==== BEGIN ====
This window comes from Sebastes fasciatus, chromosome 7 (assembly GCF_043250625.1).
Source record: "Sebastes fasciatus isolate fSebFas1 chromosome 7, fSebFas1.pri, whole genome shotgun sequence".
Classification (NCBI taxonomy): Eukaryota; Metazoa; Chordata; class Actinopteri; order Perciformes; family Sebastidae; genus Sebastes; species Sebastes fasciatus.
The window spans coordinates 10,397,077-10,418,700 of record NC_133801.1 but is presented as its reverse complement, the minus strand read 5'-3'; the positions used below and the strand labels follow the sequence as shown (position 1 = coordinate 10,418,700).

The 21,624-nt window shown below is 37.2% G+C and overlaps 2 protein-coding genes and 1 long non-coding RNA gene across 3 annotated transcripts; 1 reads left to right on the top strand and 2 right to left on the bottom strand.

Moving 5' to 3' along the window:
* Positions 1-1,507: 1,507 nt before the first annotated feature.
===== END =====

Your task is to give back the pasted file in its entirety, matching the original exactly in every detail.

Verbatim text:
This window comes from Sebastes fasciatus, chromosome 7 (assembly GCF_043250625.1).
Source record: "Sebastes fasciatus isolate fSebFas1 chromosome 7, fSebFas1.pri, whole genome shotgun sequence".
Classification (NCBI taxonomy): Eukaryota; Metazoa; Chordata; class Actinopteri; order Perciformes; family Sebastidae; genus Sebastes; species Sebastes fasciatus.
The window spans coordinates 10,397,077-10,418,700 of record NC_133801.1 but is presented as its reverse complement, the minus strand read 5'-3'; the positions used below and the strand labels follow the sequence as shown (position 1 = coordinate 10,418,700).

The 21,624-nt window shown below is 37.2% G+C and overlaps 2 protein-coding genes and 1 long non-coding RNA gene across 3 annotated transcripts; 1 reads left to right on the top strand and 2 right to left on the bottom strand.

Moving 5' to 3' along the window:
* Positions 1-1,507: 1,507 nt before the first annotated feature.